The Department encourages the public to report any fraudulent use of public assistance dollars through our fraud hotline or through the fraud reporting website.
To make a report about fraud or benefit misuse, please call 1-800-616-1309.
The South Carolina Department of Social Services is the state agency charged with administering the Supplemental Nutrition Assistance Program (SNAP) and the Temporary Assistance for Needy Families (TANF) program.
A large part of Program Integrity is ensuring that the agency is administering assistance programs in accordance with federal regulations by:
- Providing benefits to those who are eligible for them, and reducing improper payments. Improper payments can be a result of client error, agency error, or an intentional program violation/fraud.
- Ensuring that individuals and families who are eligible for benefits get them timely (within 30 days, unless the household meets the criteria for expedited eligibility, which must be done in 7 days).
DSS has taken a proactive approach to preventing, detecting, and prosecuting benefit misuse and fraud within our state. South Carolina remains a leader and innovator in SNAP and TANF Program Integrity, in the Southeast and throughout the nation.
Some of the strategies DSS has employed important strategies to prevent fraud and misuse include:
- Providing ongoing training to eligibility workers to ensure they are up-to-date on the latest policies and procedures in an effort to prevent fraud at the inception of the process.
- Providing ongoing training to benefit integrity employees so they have the information necessary to refer cases for investigation by state and federal law enforcement partners;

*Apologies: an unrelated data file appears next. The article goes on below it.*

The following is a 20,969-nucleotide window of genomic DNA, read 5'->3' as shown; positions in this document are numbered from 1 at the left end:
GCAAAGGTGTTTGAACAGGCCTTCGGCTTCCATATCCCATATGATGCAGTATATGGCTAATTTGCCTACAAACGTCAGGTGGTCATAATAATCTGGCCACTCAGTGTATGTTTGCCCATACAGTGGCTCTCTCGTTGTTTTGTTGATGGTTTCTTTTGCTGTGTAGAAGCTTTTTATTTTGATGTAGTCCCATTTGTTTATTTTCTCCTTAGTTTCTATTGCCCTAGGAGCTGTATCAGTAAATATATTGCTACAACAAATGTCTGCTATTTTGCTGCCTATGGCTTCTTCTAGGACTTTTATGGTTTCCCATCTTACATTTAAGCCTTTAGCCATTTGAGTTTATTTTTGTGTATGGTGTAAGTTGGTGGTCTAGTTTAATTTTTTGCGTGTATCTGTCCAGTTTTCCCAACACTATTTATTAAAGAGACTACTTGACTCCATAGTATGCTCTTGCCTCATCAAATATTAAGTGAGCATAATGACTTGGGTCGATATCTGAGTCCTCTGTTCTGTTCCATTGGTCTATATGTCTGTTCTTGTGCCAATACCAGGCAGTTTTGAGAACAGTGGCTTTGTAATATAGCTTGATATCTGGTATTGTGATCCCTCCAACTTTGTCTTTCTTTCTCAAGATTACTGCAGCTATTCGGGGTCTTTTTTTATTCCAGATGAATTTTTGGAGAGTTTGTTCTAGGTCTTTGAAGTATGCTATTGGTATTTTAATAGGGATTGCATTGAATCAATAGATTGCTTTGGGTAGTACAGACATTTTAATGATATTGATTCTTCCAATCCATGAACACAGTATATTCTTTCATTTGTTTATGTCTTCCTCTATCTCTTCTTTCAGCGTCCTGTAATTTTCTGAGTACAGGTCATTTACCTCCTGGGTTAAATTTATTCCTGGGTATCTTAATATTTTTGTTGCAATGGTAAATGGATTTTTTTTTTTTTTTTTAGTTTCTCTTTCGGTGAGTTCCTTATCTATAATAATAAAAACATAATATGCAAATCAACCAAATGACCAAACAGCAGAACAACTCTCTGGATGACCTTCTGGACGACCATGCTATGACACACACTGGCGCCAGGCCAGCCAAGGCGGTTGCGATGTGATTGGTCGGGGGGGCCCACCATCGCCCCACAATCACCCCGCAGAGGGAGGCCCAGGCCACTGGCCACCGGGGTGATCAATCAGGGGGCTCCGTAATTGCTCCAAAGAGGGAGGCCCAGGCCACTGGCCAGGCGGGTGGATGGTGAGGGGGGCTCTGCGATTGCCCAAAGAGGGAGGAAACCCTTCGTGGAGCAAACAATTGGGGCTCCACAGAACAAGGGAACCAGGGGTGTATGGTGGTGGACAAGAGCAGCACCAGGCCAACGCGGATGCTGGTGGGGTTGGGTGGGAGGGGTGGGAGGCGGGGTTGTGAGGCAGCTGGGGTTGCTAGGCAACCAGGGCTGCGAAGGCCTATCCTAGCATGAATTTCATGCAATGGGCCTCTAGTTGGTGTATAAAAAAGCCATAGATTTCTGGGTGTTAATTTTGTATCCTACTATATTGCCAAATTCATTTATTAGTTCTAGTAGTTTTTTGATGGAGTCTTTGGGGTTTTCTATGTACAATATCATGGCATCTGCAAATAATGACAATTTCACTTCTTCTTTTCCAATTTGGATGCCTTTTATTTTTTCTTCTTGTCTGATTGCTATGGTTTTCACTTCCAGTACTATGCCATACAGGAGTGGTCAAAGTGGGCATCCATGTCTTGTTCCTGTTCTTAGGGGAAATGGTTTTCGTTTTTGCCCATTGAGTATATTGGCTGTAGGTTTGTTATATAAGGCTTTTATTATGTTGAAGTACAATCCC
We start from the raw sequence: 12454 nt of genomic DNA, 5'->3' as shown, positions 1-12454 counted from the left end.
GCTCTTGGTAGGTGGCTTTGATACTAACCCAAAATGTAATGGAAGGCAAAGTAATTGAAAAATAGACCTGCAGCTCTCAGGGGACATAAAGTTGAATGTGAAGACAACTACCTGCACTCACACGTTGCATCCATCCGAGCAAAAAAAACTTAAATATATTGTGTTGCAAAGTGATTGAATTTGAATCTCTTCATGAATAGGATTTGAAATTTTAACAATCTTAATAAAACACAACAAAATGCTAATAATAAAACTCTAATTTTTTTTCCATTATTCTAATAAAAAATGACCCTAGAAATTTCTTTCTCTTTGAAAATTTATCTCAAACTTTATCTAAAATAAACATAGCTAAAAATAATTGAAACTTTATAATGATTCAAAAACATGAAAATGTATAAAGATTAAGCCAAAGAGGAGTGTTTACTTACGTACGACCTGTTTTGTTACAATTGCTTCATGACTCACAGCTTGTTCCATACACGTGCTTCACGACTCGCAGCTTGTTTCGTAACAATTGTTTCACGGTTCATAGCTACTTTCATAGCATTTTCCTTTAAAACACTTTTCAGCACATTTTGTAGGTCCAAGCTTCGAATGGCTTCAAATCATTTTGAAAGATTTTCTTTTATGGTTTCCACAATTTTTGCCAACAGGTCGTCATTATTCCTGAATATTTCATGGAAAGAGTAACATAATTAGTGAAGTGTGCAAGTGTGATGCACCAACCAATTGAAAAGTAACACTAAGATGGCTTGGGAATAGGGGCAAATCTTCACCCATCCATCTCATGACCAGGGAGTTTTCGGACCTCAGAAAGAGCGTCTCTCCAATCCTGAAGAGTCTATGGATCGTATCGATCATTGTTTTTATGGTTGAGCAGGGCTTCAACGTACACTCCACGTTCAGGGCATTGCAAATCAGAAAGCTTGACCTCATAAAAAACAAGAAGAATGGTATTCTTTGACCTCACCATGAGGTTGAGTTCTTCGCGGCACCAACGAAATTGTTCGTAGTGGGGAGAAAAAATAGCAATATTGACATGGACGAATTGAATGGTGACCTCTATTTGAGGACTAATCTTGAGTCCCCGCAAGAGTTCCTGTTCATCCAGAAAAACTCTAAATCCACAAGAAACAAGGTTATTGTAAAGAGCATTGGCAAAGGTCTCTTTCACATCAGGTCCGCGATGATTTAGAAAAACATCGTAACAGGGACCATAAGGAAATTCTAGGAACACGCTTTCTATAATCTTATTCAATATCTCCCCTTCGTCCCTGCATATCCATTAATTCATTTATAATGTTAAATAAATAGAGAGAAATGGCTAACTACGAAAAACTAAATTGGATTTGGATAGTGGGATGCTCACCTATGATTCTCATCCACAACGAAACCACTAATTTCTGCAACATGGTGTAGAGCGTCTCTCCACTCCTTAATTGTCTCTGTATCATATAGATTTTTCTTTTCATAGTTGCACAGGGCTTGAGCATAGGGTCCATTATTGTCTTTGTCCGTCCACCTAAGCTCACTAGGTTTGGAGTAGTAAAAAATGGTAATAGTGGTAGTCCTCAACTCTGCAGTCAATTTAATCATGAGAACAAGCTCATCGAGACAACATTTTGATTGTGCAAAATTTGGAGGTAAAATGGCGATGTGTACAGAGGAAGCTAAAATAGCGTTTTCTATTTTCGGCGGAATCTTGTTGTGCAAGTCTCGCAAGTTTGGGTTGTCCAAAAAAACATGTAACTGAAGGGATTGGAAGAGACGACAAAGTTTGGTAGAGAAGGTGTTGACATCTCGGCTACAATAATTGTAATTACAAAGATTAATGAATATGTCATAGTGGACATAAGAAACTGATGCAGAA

- Using Facebook, Twitter, and Craigslist to crack down on fraud in the state; and
- Collaborating with law enforcement across the state to provide training on how they can spot, investigate, and refer for prosecution retailers and individuals committing SNAP fraud in their local areas.
Investigating Reports of Fraud
Many of the fraud investigations conducted by DSS are tied to a tip that was provided by the public through the fraud hotline or fraud reporting website.
DSS investigates fraud tips for several types of abuses of public resources, such as:
- Filing a false application for a SNAP/TANF benefits.
- Not reporting correct household members (example: spouse or children).
- Not reporting income of household members (examples: job, self-employment, unemployment, child support).
- Trafficking of SNAP benefits (trading and/or selling benefit cards for cash, tobacco or alcohol, or buying ineligible nonfood items).
Penalties for SNAP Fraud
Individuals determined through the adjudication process to have committed an intentional program violation (IPV) will be disqualified from the SNAP program.
Intentional Program Violations occur when an individual has intentionally:
(1) Made a false or misleading statement, or misrepresented, concealed or withheld facts; OR
(2) Committed any act that constitutes a violation of the Food Stamp Act, the Food Stamp Program Regulations, or any State statute for the purpose of using, presenting, transferring, acquiring, receiving, possessing or trafficking of coupons, authorization cards or reusable documents used as part of an automated benefit delivery system (access device).
SNAP Disqualification Offenses and Penalty Time Frames
- First offense
- 12 Months
- Second offense
- 24 Months
- Third offense
- First offense of buying illegal drugs with SNAP benefits
- 24 Months
- Second offense of buying illegal drugs with SNAP benefits
- First offense convictions by a federal, state, or local court for trafficking benefits of an aggregate amount of $500 or more
- An individual found to have made a fraudulent statement or representation with respect to the identity or place of residence of the individual in order to receive multiple SNAP/food stamp benefits simultaneously
- 10 Years
- Conviction of buying or selling firearms, ammunition or explosives with SNAP benefits